I shivered my key into the lock on our front door, shuffling in and shrugging off my sodden coat into a puddle on the floor, greeted by the raucous sounds of bingo. Our landlady had a friend and their grandchildren over, and she was instantly friendly and welcoming. We chatted over some white wine, in English and some attempts at the odd Icelandic phrase from me, she handed over the kitchen to us as she doesn’t cook (hooray! a kitchen!). When Johann got home from work it was quickly discovered that she is friends with one of his uncles, producing a model boat he made from tin. This kind of thing happens all the time. So often, there are reminders of how small Iceland’s population is (roughly the same size as that of Croydon). We made afghan eggs – I think I’m going to write a whole post about afghan eggs, but suffice to say it’s a warming, comforting food perfect for sharing with new friends in new places.

So, in conclusion, though I’m just living in another affluent Western country, and as such the culture shock is minimal, there’s so many little different things to take in every day that I feel like an explorer still. And there’s the knowing that we’re here for a relatively long time, after moving around a lot the past 7 months, that tinges everything with a weight. The desire to make connections, to work out how to be happy here, to learn. It’s exciting, daunting, interesting, and it’s fine. After moving around France, Wales, England; caravans, parents’ places, farms, friends: we have a place to settle for a while. I hope I can keep the spirit of exploring with me over the next few months.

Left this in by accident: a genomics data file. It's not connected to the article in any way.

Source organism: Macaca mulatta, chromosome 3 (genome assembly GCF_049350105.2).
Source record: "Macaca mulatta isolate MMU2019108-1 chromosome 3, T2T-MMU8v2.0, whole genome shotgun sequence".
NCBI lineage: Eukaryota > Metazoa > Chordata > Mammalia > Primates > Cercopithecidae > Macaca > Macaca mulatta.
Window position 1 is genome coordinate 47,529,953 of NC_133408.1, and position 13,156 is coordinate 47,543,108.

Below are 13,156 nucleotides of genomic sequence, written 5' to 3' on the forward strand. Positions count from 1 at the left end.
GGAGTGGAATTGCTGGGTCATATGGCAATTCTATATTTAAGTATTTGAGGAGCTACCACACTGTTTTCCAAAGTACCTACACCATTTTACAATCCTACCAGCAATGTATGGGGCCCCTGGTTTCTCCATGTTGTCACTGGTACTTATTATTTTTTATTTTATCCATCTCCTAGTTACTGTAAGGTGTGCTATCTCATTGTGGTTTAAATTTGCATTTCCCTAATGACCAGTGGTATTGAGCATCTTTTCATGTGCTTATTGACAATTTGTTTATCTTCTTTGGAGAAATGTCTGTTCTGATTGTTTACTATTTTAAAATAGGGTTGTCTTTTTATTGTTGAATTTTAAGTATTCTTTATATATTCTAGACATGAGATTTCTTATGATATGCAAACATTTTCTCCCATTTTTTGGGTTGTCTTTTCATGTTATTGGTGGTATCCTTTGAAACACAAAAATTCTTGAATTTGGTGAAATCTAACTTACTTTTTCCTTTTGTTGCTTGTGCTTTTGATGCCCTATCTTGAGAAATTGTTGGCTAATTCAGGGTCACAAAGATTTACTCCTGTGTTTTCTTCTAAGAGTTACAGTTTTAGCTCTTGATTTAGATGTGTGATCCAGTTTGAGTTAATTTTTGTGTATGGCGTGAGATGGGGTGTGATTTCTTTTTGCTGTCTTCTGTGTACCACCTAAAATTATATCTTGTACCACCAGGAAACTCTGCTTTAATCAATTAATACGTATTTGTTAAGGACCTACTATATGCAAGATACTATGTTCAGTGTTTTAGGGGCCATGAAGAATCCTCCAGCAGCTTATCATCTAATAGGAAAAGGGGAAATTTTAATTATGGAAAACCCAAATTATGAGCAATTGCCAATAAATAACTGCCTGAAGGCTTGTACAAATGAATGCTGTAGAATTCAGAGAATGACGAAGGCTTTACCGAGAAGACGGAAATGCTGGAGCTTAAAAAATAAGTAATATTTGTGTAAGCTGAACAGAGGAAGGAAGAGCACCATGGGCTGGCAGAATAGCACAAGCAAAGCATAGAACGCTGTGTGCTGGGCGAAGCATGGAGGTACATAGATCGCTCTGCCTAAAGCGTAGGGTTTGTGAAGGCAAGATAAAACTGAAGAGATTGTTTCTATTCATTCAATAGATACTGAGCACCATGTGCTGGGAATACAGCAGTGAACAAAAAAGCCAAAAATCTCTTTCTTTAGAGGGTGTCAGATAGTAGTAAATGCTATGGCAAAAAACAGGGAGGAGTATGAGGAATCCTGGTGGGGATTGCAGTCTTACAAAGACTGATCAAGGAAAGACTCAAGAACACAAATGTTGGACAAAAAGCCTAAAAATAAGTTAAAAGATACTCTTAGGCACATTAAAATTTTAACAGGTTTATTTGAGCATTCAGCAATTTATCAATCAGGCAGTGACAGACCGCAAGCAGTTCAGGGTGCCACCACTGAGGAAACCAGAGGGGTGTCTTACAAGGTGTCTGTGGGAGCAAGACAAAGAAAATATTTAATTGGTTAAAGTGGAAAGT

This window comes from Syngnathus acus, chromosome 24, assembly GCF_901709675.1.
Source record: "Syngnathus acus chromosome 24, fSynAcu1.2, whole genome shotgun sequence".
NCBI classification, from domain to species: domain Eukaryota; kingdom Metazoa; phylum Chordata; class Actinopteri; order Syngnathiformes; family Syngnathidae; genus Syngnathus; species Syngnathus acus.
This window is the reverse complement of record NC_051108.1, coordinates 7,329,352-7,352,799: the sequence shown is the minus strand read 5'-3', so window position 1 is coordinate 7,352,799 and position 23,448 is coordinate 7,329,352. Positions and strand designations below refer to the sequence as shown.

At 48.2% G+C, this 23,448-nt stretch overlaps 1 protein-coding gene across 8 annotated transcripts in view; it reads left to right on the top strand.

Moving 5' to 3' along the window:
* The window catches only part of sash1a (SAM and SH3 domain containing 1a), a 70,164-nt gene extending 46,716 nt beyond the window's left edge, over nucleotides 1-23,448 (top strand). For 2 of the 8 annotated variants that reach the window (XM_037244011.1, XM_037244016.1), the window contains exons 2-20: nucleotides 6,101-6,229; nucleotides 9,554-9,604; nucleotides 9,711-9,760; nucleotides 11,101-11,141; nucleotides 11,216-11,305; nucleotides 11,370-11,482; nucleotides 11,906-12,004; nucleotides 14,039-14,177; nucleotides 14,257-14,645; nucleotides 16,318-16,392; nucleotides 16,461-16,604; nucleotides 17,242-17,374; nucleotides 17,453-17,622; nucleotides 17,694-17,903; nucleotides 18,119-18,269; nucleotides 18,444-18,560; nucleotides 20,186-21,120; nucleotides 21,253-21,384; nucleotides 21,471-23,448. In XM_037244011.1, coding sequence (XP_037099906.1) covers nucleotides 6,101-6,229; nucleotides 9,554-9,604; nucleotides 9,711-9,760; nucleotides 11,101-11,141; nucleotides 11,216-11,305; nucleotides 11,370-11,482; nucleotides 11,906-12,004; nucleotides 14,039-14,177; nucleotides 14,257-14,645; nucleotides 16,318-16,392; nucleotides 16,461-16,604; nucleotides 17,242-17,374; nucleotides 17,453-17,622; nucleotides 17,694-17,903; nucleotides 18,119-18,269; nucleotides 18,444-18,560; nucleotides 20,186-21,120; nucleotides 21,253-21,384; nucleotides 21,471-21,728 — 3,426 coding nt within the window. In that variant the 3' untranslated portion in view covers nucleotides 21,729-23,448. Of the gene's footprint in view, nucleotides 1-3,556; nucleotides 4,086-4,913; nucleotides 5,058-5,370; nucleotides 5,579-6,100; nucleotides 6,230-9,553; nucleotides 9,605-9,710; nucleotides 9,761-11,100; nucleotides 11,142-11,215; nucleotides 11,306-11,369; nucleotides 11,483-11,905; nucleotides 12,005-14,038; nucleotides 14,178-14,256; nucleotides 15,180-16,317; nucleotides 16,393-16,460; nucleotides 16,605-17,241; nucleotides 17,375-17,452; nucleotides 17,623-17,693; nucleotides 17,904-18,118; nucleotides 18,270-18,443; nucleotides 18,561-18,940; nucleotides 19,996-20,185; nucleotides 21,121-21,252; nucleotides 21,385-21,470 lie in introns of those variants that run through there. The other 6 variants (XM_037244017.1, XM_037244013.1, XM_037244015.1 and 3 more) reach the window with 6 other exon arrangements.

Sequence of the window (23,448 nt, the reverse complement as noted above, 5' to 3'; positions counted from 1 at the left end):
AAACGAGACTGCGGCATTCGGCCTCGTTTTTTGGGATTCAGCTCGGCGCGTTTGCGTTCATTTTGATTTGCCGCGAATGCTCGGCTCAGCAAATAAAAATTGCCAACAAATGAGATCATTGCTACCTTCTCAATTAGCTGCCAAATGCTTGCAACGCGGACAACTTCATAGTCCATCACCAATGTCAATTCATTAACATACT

Foodie Fridays – the goat, the whole goat, and nothing but the goat

Today is the first in what I hope will be an interesting series on local food. While we’re in Iceland, we will be looking at Icelandic food and drink, from traditional, artisan, niche tastes to contemporary food culture. When we set off on the next chapter of our travels across Europe, it will be nice for the focus to shift to wherever we are that week.